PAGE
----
Celebrating a fashion legacy: Roger Vivier
Standing the test of time
Ava Gardner, Gloria Guinness and The Beatles were all Roger Vivier customers, and he designed the shoes for Queen Elizabeth II for her coronation in 1953, at the time when he created footwear for Christian Dior, from 1953 to 1963. In addition to the stiletto heel, he also conjoured up other shapes including the 'comma', using silk, pearls, beads, lace, appliqué and jewels to create unique decorations for his shoes, and in the 1960s he also made headlines with silk-satin knee boots outlined in precious gems, and thigh-high evening boots in a black elastic knit with beads.
The brand's famous comma heel design
His most iconic design, the 'Pilgrim Pumps' with silver buckles received international publicity and many, many imitations.
There is an incredibly lengthy list of names of other great 'reformers' in the world of Haute Couture and prêt-à-porter with whom Roger Vivier collaborated across the 90 years of his long and successful life. Elsa Schiaparelli, who was the first to notice his talent, to Madame Grès, Pierre Balmain and Yves Saint-Laurent.
Although perhaps a little more subtle, the successful styles of this great French master cannot be underestimated, and should really fare to be as famous as Louboutin's red sole.
no one style of Vivier's has stood the test of time (if you'll pardon the pun) like the Pilgrim
Uncommon geometrics were also incorporated into Vivier's designs, alongside a wealth of detail and original materials. Clear plastic – another of Vivier's inventions that has spanned decades of inspirations later – alongside organza and pleated leather and vinyl, lace and feathers. The treatment granted him a nickname of the "foot jeweller".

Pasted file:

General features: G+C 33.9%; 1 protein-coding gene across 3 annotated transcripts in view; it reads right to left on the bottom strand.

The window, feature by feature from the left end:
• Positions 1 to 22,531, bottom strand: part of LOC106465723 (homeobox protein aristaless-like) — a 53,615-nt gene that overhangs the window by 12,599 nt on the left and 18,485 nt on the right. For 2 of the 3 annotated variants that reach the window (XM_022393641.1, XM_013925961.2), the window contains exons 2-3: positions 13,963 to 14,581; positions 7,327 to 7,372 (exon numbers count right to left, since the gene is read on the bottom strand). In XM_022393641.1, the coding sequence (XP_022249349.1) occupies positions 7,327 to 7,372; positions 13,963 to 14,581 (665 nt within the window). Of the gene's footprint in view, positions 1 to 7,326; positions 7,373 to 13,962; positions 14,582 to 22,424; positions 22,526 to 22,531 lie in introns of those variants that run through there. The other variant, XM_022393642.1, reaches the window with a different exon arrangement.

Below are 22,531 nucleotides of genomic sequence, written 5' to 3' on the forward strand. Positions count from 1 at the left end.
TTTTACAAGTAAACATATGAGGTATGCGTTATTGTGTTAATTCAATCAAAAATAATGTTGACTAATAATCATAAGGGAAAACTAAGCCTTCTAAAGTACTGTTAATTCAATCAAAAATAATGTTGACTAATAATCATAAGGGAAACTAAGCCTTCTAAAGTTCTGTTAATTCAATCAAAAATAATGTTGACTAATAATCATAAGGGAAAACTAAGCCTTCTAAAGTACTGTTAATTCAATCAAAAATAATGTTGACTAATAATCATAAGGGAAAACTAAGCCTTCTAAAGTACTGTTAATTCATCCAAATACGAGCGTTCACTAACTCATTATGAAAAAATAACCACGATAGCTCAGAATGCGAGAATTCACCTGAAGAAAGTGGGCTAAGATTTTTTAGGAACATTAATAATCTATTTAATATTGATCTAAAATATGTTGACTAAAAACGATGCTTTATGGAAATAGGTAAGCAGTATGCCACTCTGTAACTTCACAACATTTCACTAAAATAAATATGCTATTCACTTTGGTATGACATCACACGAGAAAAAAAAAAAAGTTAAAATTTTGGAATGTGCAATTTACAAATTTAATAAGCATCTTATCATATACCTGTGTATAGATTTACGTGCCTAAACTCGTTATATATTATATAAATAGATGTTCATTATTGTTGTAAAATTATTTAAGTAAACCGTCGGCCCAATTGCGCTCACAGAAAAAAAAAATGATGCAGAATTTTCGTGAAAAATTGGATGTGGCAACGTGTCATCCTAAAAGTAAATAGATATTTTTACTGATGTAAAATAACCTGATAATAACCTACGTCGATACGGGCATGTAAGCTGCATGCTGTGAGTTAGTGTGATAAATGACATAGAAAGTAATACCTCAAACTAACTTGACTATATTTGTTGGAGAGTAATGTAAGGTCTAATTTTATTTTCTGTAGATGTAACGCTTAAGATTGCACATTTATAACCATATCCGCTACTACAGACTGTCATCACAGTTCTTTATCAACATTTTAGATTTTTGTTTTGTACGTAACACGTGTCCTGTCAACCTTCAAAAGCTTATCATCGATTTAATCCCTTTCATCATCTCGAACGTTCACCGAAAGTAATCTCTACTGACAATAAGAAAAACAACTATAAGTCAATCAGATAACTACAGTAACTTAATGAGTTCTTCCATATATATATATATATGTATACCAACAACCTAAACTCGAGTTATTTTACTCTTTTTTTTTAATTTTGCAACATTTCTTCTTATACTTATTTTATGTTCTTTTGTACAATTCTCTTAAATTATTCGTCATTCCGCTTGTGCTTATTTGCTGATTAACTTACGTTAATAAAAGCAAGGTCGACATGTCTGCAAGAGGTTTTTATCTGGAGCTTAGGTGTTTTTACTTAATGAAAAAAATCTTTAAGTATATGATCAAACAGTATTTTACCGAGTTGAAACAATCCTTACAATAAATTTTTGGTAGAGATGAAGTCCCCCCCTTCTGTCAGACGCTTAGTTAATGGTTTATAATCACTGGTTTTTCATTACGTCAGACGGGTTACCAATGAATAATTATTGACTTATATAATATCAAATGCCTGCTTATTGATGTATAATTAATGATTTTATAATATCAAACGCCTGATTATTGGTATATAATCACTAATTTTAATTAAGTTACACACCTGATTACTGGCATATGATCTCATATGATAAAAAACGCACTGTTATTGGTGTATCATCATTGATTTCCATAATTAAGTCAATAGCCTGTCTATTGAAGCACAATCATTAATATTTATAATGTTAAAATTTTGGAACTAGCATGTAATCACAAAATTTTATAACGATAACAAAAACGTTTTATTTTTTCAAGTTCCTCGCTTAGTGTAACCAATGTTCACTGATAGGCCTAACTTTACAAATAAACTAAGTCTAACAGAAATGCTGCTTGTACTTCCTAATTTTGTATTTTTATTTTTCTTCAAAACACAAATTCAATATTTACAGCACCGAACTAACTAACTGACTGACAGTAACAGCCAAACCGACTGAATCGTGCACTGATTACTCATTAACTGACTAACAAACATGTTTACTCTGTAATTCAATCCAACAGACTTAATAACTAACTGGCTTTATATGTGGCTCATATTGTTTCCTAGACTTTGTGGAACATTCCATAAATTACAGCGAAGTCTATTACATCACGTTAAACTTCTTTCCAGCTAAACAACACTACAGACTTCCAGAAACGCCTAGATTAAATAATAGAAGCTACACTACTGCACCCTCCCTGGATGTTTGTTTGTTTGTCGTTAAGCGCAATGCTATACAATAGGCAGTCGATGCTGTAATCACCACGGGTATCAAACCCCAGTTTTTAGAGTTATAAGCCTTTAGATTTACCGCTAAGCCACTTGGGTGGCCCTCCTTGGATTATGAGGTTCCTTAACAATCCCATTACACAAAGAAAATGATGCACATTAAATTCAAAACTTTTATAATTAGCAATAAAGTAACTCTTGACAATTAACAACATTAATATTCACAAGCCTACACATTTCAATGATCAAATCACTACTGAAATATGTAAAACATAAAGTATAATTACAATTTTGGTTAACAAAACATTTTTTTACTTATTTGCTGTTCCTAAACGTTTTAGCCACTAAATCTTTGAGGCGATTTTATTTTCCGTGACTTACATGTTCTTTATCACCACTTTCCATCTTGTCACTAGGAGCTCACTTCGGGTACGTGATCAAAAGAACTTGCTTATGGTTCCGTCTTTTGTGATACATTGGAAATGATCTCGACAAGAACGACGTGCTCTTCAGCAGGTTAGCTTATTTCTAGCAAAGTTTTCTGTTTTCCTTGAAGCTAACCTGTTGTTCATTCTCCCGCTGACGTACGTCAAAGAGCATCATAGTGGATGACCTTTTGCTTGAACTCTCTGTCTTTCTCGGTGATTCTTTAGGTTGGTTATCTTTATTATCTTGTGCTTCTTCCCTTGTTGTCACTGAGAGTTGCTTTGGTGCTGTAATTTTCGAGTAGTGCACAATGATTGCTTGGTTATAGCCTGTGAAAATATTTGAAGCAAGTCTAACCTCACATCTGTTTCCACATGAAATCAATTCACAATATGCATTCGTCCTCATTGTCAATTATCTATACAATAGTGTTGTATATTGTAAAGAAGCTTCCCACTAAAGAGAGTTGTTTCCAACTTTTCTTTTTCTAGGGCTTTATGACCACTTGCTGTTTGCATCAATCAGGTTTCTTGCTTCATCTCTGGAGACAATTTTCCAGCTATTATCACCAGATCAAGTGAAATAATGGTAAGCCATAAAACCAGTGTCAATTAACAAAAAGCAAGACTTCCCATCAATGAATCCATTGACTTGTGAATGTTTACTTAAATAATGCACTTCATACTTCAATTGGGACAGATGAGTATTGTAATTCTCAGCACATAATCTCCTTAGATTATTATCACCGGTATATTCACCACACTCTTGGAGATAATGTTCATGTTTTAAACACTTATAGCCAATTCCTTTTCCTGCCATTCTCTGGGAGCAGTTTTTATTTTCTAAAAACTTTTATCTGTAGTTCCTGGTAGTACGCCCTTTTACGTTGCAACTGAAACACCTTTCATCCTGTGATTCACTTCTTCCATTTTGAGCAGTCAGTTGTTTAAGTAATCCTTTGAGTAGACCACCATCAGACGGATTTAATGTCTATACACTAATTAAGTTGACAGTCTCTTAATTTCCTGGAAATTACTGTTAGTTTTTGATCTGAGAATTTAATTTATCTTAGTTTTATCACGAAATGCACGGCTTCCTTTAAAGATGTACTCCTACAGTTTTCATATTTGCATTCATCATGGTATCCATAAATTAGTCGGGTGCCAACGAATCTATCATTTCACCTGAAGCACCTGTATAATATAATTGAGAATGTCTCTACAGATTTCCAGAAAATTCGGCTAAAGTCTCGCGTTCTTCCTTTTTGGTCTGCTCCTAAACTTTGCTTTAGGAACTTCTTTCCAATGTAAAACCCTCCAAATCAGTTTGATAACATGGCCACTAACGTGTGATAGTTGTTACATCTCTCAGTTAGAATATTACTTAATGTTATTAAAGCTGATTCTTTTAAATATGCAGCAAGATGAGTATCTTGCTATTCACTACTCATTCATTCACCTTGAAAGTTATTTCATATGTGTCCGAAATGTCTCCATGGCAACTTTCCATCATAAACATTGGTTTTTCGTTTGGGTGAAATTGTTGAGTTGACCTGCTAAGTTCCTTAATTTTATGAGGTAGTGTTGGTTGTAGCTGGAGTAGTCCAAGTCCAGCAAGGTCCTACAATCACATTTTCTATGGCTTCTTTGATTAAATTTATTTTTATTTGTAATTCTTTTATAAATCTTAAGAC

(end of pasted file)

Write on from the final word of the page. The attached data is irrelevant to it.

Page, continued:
However no one style of Vivier's has stood the test of time (if you'll pardon the pun) like the Pilgrim. It first appeared in public in 1965, to accompany the famous Yves Saint-Laurent collection inspired by contemporary artist Piet Mondrian, full of colour blocked shift dresses. But the peak of this style's success came two years later, with the release of the film Belle de Jour starring Catherine Deneuve, who wore the Pilgrims – and voilà, they became iconic.
"Vivier is my inspiration; I often observe his creations to interpret them, analyse them through the prism of his vision of the world, preserving the spirit and the philosophy of this brand" – Bruno Frisoni
Sadly, Roger Vivier passed away in 1998, and all activity under his brand stopped for four long years, until 2002, when Diego Della Valle, founder of the Tod's Group, bought the name Roger Vivier and appointed Bruno Frisoni as creative director and Ines de la Fressange as brand ambassador.
Bruno Frisoni, brought special value to the legacy of the label's former master, crystallising all the main traits in the DNA of the French label. Rather eccentric traits perhaps, but impeccably elegant, from the point of a feather in the refined finish to the heel tip on the next kitten heel model. Above all, each pair of shoes still has that dose of fun, the importance of which Bruno Frisoni explains to us at length.